The lament for question period continues.
Oh, how debased it is. Oh, how it is unreflective of the work parliamentarians
actually do. Oh, how this is all the fault of parties. Well, no, not really.
While it cannot be denied that some of the ills in QP's
Canadian context stem from the fact that we simply don’t have the culture of
debate in Canada that exists in the United Kingdom, we simply can’t blame
parties, writ large, and be done with it. Because really, parties are a fairly
integral part of our system, and without them, there would be a lot more chaos
in our political system, as every single confidence motion would be a
free-for-all of horse trading and influence peddling (like the existential
angst of a minority government magnified by 308). Why are we not looking to MPs
themselves? Because really, they have the power to change this if they actually
gave a damn. They don’t have to robotically read out prepared texts – and yet
they choose to do so. They don’t have to deliver talking points and party
lines – and yet they choose to. They could listen to answers the ministers give
and play off on their efficacy (rather than reading their next prepared text) if they so chose to. Do you see what I’m getting
at? Last I checked, we elect MPs in this country – not voting automatons that are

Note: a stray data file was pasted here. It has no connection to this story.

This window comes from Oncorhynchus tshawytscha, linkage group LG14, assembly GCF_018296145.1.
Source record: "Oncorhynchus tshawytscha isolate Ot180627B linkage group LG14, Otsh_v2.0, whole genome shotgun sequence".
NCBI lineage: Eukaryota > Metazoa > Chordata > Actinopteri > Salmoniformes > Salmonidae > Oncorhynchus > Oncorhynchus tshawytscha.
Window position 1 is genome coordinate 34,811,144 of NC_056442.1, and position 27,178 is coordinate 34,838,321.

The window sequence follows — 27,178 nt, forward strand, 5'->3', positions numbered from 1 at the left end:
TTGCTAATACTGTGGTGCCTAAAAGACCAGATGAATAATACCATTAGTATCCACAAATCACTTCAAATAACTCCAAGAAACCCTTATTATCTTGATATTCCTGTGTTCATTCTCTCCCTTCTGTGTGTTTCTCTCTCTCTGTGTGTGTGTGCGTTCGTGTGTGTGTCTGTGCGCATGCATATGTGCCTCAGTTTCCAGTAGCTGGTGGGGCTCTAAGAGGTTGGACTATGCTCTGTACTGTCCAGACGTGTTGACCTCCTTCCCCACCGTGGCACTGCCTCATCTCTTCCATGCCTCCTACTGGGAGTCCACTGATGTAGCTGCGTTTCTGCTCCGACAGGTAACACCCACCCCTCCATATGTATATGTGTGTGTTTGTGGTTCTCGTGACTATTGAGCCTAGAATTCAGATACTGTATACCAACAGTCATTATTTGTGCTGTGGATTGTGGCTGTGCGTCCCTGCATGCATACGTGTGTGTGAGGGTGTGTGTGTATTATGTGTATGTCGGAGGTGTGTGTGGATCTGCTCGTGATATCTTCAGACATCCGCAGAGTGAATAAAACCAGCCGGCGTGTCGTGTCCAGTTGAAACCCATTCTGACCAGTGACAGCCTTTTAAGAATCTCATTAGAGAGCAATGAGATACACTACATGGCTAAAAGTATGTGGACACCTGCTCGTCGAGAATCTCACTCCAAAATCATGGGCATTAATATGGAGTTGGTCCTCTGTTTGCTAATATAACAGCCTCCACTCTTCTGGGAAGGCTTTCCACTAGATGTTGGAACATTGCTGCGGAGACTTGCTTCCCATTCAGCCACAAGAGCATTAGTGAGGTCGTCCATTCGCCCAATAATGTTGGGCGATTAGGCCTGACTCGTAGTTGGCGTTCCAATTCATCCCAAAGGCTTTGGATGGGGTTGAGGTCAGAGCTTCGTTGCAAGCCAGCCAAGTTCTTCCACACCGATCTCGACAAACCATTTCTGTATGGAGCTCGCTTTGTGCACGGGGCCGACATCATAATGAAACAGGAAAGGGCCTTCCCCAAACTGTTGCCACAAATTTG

expected to parrot the lines that the leader’s office wants without question. So rather than
simply blaming “the parties” for the “decline” in Parliament, perhaps we should
return the agency for this to where it belongs – the MPs themselves – and demand
The omnibus crime bill is making its final
stop in the Commons this week before heading off to the Senate. Meanwhile, an
internal Justice Department report casts doubt on the efficacy of harsher
sentences. Not that this government listens to the expert advice of its own
department, let alone anyone else.
Here’s an account of more behind-the-scenes drama around the portrait of the Queen now hanging at Foreign Affairs, and how
the one they mounted for the visit by Prince William and Kate was a loaner from
the prime minister that he was impatient to get back.
The former chief justice of the Federal
Court denies that there is any political influence in the court, no matter
which prime ministers are appointing judges.
What’s that? The Department of National
Defence tried to hide the cost of retrofitting the newly acquired Nortel campus? Just like they tried to hide their half-billion dollar contribution to
a US military satellite from parliamentarians? You don’t say!
The New Democrats are launching attack ads featuring
semi-automatic weapons against the Conservatives, proving that they continue to
take Conservative lessons to heart.
Bob Rae talks about observing the elections
Paul Dewar talks about overcoming dyslexia.
And an American historian admits that Canada
won the War of 1812 because it ended up forging our sense of nationhood, while
the Americans didn’t advance their own interests one iota.